Search This Blog

Tuesday, 12 January 2016

Friends of Happiness, Soldiers of Grace (What is the Salvation Army?)

If I was to ask you what is the Salvation Army, what would you say?

I guess it depends on your experiences of the Army or the context in which you have encountered us. To some we are a social services organisation, others a church, some people even see us as simply a musical group appearing on the streets at Christmas.

I suppose we are all of these in different ways and in different contexts. My favorite description of the Salvation Army is from our founder William Booth; this is from a speech which if anyone is interested can be found on YouTube:
(The audio is a little fuzzy due to the age of the recording but clear enough)

The description that Booth gave us at the start of this speech is "The Salvationist is the friend of happiness"

He goes on to talk about serving the Lord with gladness. I love this idea, the media and sometimes even other Christians would have us believe that Christianity is something to be mourned when in fact it is something that should bring great joy, we are forgiven and sanctified by God, we are His people and His friends surely this is something to be celebrated that should spur us on to a life of contentment, joy and ultimately freedom.

However, the Christian life does not end with our own happiness, but must continue with our service to a fallen world. Another quote from William Booth from his book 'in darkest England and the way out' published in 1890. This is a truly remarkable book, which although now out of print is available to download to tablets, phones and E-readers for free. if you want to know why Salvationists do what we do and what we believe, it's in these pages, as well as the foundation for modern social services.
So to the quote, the nature of Salvation service:

"We want a social lifeboat institution, a social lifeboat brigade, to snatch form the abyss those who, if left to themselves, will perish as miserably as a crew of a ship that founders in mid-ocean." 

I hope you will forgive a second quote from the same book on the nature of our fellow man:

"Let us recognise that we are our brother's keepers, and set to work, regardless of party distinctions and religious differences, to make this world of ours a little bit more like home for those whom we call our brethren."

This is the point of the Salvation Army, and really of the whole of Christianity, while we may fall and fail often, as we are all   imperfect human beings, this is what we aim for; to be joyful in our knowledge of and relationship with God, but to also be servants, without prejudice or judgement an Army that brings out the best in ourselves and in our fellow man. To be both: 'Friends of happiness and Soldiers of Grace'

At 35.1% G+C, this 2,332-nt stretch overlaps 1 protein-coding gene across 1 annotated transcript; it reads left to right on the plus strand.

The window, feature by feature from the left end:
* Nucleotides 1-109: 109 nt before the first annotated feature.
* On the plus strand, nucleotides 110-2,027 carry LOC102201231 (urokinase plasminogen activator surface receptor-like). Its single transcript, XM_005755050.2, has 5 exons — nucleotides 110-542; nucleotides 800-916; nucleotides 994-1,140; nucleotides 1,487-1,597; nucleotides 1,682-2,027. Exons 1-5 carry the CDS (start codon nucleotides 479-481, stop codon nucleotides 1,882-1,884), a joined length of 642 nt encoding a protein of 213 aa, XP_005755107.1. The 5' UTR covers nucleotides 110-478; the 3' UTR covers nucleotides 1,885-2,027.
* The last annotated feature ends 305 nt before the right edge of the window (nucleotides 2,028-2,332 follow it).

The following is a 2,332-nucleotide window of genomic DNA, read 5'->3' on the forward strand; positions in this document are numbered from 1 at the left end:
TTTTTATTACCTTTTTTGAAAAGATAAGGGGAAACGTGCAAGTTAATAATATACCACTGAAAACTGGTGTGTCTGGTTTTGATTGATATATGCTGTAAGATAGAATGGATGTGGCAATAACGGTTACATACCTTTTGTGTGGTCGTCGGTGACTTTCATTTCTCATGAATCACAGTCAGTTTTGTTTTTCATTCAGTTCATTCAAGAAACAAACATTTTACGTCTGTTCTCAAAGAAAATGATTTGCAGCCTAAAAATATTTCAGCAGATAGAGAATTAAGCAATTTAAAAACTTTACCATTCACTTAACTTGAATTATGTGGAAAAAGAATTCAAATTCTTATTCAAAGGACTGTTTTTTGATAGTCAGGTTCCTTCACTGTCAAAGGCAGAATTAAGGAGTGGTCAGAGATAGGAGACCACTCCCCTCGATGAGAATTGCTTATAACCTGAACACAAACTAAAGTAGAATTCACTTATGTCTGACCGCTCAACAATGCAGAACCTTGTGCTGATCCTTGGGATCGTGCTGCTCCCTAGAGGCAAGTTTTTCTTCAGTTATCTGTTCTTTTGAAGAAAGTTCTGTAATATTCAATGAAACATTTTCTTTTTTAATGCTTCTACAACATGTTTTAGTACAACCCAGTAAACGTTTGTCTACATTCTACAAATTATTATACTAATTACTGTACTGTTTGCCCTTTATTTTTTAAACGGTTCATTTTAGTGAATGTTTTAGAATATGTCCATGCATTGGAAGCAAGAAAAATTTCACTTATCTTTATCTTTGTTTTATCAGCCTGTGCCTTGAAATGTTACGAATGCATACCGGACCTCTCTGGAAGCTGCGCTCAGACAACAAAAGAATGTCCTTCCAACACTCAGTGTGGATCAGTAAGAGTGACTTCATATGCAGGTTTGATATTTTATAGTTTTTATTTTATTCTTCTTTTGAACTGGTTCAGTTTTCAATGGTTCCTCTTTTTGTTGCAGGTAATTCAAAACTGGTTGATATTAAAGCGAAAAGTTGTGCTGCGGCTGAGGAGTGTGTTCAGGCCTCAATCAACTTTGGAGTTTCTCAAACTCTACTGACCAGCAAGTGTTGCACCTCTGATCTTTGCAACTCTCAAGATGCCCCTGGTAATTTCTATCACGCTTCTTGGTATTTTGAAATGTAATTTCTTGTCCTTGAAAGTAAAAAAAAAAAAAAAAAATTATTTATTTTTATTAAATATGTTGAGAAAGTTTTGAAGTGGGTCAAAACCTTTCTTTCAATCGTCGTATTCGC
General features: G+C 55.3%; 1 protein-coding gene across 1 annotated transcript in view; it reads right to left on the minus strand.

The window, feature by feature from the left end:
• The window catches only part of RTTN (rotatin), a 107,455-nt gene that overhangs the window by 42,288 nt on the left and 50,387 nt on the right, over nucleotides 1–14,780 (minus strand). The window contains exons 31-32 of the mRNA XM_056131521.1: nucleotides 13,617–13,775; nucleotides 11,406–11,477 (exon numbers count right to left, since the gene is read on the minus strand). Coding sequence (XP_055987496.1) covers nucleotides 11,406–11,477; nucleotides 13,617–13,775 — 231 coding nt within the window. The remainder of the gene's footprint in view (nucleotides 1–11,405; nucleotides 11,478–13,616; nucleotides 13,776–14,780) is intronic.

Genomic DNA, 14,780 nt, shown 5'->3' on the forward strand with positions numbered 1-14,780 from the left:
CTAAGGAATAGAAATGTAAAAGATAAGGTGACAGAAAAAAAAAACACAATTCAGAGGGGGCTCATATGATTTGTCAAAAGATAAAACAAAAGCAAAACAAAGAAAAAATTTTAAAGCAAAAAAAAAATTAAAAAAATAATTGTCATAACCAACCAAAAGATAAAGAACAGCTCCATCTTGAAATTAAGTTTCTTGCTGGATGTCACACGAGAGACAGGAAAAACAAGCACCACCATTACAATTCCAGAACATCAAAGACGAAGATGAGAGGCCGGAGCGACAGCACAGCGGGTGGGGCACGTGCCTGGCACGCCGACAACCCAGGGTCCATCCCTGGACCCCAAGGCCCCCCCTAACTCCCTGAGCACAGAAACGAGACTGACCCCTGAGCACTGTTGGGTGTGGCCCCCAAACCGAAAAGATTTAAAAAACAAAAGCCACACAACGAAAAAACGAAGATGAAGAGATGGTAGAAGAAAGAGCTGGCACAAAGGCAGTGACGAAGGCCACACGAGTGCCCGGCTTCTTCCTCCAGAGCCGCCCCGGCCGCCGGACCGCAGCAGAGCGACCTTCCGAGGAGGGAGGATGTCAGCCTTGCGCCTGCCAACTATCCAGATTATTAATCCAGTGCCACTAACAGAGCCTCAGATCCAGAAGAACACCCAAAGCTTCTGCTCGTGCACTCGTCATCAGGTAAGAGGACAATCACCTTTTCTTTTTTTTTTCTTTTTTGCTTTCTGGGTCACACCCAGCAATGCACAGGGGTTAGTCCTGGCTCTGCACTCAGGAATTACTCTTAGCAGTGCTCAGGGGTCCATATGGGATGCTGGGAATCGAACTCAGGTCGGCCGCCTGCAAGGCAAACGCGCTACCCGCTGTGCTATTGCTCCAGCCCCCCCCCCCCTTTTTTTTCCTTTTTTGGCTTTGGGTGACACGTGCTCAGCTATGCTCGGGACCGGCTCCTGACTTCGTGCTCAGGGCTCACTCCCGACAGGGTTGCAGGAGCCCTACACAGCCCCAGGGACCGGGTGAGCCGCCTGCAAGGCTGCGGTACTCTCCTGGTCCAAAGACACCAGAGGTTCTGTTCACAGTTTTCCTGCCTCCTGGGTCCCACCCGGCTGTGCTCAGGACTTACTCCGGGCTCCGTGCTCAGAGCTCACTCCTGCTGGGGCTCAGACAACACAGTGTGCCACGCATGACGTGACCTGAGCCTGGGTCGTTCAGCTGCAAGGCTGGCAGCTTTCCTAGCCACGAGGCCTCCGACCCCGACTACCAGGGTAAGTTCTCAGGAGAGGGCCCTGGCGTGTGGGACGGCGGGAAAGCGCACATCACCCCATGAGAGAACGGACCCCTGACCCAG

I would love to hear your feedback and comments on this blog, and of cfourse feel free to sign up with your email address to avoid missing new posts (if viewing on a mobile device you may need to click on 'view web version')

Please like and share the Facebook page:

Take a look at Inspired by Faith on Twitter: (@InspiredFaith88):

Disclaimer: the opinions and comments expressed in this blog are personal and do not necessarily represent the views and policies of the Salvation Army

Sunday, 10 January 2016

Your story, Our story, His story

I have what can only be described as a borderline obsession with books, something that drives my wife to distraction, I love the epic stories that transport us to new worlds of adventure and excitement, from Epic fantasies like Lord of the Rings, or historical swashbuckling tales like the Three Musketeers, they have the power to inspire and transform.

But what about our own stories? I wonder if sometimes we think our stories are unimportant or not worth telling or just boring. We read stories of early saints and trailblazers and ask ourselves where we fit in to such an epic history of faith, power and adventure.

The stories and experiences that make up our lives and walk with God are far more important than we realise, as the title of this post says: they are YOUR stories as individuals, they are OUR stories as Christians and fellow pilgrims on the journey, and most importantly they are HIS stories...Christ's story; this didn't end on the cross or the resurrection or even the ascension, we are the body of Christ; wherever we go we take Christ with us and His story continues.

You may feel that your story isn't worth telling, but it is not just yours it is a story of humanity and whether you believe you play a large part or a small part, your place in the story is yours, and yours alone, God has placed you where you are for His purposes, only you can fulfill the role that God chose you for.

So what do we do with our stories and experiences?
1Peter 3:15 says:
'But in your hearts set apart Christ as Lord. Always be prepared to give an answer to everyone who asks you to give the reason for the hope that you have. But do this with gentleness and respect,'

Our stories are there to be shared and told to those we meet, not just great stories and acts of faith we have heard, but our own personal sometimes humble stories because they are our experiences; no one can take them away from you or tell you they didn't happen because they are yours.

If anyone reading this thinks they don't have a story to tell, then let me tell you that if you are a Christian, beloved of God and forgiven for your pasts and sins, from anything you could have ever done and restored and reclaimed by God, sanctified, a sinner called by name and a child of the King of kings...believe me; that is a powerful and inspiring story worth telling over and over again.